Documentary films are also going to fill sections Eco, Art and Confrontations. In the first section, dedicated to the works touching upon the topic of ecology and our environment, we are going to present Kurt Langbein’s Land Grabbing – something about a shocking practice of modern neo-colonialism, in other words evicting small farmers by big agricultural corporations. Another film in this section is Hurricane 3D – a poetic, wonderfully photographed confrontation with the devastating power of Hurricane Lucy. The Art section will open with Jørgen Hermansen and Morten Kjølberg’s Backstreet Girls (orig. Backstreet Girls: Tilbake til Muotatha) – a half-hilarious and half-nostalgic documentary film about a punk rock band from Norway which was to become the most famous band in the world… but something went wrong along their way. In the Confrontations section, i.e. a series of films presenting the current world conflicts, we are going to present Ghostland by Simon Stadler –a touching, but humorous portrait of nomads living in the area of Namibian Kalahari Desert

Two first titles of the Third Age Cinema section dedicated to the seniors, are Return to Ithaca (orig. Retour à Ithaque) and 45 years. The former, directed by a winner of the Golden Palm during the festival in Cannes, Laurent Cantet, is a captivating portrait of three friends who meet in Havana after years apart in order to recall their irretrievably lost youth. The latter film, an Oscar-nominee and a winner of two Silver Bears (for actors Charlotte Rambling and Tom Courtenay) during the festival in Berlin, namely 45 years by Andrew Haigh, presents slow disintegration of a senior couple’s relationship, as their life turns upside down following a single, unexpected letter.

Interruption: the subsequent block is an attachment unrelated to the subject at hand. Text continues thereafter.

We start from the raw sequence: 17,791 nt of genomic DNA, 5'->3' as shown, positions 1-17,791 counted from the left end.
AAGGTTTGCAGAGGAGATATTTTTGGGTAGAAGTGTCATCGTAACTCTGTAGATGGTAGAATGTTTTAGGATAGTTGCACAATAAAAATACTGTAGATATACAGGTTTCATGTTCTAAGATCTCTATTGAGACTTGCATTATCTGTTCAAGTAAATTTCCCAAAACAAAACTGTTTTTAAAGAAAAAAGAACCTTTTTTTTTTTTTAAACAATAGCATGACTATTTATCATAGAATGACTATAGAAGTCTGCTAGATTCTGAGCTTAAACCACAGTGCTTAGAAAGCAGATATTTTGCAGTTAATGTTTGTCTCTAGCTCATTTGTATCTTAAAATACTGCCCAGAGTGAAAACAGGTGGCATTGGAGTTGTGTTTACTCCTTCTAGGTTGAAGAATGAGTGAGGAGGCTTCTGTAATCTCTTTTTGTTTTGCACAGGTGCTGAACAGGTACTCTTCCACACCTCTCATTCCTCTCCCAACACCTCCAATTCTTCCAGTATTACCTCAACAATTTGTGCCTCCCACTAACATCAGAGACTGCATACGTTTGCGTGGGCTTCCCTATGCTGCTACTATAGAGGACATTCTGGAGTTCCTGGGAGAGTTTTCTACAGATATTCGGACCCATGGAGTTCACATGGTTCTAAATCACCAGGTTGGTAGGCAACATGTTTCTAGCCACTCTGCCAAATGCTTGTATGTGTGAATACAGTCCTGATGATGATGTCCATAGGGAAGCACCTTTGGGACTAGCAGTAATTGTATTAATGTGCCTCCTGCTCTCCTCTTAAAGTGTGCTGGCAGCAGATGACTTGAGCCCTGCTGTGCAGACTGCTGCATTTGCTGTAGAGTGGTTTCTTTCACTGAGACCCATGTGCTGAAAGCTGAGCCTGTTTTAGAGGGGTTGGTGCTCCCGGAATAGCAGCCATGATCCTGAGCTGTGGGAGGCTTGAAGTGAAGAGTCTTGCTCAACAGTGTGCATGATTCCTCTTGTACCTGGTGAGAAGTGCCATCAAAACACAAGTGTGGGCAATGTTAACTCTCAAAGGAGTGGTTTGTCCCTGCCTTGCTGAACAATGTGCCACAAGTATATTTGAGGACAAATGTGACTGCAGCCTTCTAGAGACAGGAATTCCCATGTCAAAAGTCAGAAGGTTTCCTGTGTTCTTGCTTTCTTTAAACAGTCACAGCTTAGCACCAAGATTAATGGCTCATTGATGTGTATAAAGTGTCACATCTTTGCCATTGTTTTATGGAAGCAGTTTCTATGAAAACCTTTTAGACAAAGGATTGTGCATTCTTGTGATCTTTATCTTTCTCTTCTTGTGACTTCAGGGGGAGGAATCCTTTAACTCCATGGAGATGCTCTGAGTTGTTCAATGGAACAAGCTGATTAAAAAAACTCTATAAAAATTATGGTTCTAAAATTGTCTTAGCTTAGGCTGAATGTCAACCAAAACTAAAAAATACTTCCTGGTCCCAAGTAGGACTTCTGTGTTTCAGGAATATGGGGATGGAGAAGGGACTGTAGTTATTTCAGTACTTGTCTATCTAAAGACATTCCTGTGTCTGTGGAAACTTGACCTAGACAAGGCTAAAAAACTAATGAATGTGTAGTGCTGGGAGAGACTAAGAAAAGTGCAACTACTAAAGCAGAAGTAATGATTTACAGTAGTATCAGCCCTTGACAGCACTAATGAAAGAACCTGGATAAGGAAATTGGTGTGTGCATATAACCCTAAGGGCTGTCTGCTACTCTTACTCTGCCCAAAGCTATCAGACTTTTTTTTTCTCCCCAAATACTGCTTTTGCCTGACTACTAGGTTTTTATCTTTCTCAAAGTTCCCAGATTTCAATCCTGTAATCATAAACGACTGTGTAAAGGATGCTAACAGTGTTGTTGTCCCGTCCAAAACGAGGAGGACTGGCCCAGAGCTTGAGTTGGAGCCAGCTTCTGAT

Last but not least, there will also be Sacrum, a section presenting films on religious and spiritual topics, faith and life choices connected with it. This year, we are going to show i.a. a documentary film David Wants to Fly by David Sieveking, in which the director – inspired by his master, famous David Lynch – attempts to explore the subject of Transcendental Meditation. Screening of digitally remastered Krzysztof Kieślowski’s Decalogue (orig. Dekalog) will be a great surprise for the audience. This will honour the 20th death anniversary and the 75th birthday anniversary of this excellent Polish director, graduate of the Lodz Film School.